Mises shows that the market economy is a finely constructed, interrelated web; and coercive intervention at various points of the structure will create unforeseen troubles elsewhere. The logic of intervention, then, is cumulative; and so a mixed economy is unstable — always tending either toward full-scale socialism or back to a free-market economy. . .
The instability of the interventionist welfare-state system is now making fully clear the fundamental choice that confronts us between socialism on the one hand and capitalism on the other. Perhaps the most important single contribution of von Mises to the economics of intervention is also the one most grievously neglected in the present day: his analysis of money and business cycles. We are living in an age when even those economists supposedly most devoted to the free market are willing and eager to see the state monopolize and direct the issuance of money. Yet Mises has shown that
. there is never any social or economic benefit to be conferred by an increase in the supply of money;
. the government's intervention into the monetary system is invariably inflationary;
. therefore, government should be separated from the monetary system, just as the free market requires that government not intervene in any other sphere of the economy.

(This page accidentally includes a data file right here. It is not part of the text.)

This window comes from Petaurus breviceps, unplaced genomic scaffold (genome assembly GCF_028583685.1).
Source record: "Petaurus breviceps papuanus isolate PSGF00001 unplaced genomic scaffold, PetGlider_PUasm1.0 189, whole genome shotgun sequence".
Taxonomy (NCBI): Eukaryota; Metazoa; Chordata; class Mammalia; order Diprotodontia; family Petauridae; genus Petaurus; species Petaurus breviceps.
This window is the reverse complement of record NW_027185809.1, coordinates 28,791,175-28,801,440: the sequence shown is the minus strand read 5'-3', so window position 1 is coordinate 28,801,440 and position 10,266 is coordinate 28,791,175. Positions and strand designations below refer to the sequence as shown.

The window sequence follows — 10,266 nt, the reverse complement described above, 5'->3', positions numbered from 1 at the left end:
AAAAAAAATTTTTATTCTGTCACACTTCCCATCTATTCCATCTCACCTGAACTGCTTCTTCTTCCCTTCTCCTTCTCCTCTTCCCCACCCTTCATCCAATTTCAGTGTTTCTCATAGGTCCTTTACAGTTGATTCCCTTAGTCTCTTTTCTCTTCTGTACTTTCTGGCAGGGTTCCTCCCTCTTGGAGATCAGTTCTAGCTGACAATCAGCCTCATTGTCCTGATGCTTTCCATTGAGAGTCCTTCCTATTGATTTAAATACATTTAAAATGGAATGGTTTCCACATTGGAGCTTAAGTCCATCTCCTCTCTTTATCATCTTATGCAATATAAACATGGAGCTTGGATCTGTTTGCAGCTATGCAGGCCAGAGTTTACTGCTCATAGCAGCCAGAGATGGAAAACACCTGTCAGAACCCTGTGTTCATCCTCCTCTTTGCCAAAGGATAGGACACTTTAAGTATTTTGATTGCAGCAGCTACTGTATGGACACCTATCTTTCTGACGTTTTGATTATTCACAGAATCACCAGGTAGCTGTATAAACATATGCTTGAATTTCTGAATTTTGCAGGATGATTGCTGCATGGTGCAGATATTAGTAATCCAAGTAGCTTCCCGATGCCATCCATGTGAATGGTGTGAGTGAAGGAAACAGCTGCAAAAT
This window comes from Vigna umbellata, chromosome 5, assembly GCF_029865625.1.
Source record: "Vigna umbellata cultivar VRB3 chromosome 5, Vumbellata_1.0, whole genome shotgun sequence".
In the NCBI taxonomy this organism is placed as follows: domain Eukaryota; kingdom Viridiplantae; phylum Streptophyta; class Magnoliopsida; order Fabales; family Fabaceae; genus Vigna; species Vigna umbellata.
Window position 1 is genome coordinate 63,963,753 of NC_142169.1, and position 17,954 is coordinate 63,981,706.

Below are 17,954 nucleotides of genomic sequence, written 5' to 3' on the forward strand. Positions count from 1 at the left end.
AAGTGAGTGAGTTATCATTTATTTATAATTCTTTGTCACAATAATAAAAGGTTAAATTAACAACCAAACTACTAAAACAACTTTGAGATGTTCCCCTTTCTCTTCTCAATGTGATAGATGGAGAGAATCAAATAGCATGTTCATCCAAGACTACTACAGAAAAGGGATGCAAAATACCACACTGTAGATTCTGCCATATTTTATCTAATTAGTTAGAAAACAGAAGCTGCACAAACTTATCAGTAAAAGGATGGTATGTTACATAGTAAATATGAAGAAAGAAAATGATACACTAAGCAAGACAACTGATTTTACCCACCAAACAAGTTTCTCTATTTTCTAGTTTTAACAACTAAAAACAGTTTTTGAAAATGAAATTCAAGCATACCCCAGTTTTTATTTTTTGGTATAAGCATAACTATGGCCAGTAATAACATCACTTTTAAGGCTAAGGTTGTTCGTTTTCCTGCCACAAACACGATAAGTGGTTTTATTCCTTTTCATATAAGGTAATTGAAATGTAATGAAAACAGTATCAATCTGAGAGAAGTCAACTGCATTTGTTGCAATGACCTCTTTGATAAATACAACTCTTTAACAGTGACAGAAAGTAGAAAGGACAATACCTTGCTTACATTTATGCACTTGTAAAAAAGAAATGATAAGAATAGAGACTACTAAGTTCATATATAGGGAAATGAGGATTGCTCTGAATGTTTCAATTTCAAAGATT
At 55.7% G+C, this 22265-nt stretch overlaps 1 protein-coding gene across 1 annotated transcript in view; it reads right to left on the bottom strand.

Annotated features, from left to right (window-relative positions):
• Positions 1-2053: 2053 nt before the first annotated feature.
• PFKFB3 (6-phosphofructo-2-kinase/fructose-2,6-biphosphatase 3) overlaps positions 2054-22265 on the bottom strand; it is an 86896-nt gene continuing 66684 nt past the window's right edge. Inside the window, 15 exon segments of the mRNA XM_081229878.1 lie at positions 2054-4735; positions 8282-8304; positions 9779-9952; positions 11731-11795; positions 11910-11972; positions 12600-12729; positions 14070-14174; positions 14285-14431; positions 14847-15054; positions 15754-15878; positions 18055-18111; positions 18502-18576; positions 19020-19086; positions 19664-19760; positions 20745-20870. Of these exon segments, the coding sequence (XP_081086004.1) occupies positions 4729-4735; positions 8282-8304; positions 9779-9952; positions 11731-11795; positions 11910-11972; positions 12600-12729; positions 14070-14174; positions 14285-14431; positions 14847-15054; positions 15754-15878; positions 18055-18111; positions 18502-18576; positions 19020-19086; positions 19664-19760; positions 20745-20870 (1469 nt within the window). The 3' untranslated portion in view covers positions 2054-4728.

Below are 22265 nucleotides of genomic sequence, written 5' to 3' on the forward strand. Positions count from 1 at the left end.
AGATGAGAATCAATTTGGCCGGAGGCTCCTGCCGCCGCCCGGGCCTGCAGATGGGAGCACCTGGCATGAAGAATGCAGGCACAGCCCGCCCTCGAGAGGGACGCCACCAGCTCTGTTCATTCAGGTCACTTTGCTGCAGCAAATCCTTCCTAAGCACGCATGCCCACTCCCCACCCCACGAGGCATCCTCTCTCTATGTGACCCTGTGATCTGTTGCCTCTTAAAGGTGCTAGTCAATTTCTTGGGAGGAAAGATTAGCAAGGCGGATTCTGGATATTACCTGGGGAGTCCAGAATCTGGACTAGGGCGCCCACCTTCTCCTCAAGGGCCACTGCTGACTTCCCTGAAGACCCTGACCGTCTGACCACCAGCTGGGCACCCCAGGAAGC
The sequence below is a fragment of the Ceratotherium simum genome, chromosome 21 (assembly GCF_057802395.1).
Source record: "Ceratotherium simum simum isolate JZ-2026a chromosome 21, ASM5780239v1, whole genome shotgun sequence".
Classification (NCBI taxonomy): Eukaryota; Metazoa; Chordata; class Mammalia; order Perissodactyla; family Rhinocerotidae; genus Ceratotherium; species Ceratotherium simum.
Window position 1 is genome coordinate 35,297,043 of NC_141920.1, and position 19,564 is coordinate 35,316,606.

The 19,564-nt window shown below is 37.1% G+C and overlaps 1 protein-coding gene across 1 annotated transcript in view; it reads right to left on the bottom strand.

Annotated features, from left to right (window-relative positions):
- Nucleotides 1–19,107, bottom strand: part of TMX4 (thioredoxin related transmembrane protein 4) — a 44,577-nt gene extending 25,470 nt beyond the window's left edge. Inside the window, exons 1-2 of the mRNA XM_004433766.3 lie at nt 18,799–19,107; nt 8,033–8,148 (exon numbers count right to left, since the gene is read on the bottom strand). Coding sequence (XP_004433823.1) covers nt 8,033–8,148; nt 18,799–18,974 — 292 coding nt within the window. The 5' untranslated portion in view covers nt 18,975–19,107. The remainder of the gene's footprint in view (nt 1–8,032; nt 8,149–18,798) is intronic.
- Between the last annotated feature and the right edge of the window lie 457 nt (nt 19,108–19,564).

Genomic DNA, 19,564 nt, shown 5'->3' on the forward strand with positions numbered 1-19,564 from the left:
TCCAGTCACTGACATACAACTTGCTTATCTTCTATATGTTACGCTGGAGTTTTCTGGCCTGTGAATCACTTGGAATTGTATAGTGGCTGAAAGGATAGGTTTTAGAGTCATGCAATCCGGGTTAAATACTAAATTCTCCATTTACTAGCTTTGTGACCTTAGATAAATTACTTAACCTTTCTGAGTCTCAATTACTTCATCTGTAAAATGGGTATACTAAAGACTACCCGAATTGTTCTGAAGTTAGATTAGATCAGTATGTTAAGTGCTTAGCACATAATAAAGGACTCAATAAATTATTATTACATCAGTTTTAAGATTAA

Tuesday, August 18, 2009
Ludwig von Mises
Mises Institute today published a tribute to Ludwig von Mises that was written on the occasion of his 90th birthday in 1971. Authored by Murray Rothbard, it shows Mises the radical in both approach and practice of economics.
I have never met Gary North and probably never will. Yet, through his writings he has had a far-reaching influence on my thinking, especi...
I’m sure there will be some shocking events in 2018, but I have no idea what they will be. There are too many wildcards in the mix, with o...
In spite of its success in bestowing wealth on some men while funding an unnecessary war ,  the National Banking System proved unsatisfac...
My grandson had quite a day at school. He had learned that the economy had been suffering from things called Panics, capital P, during th...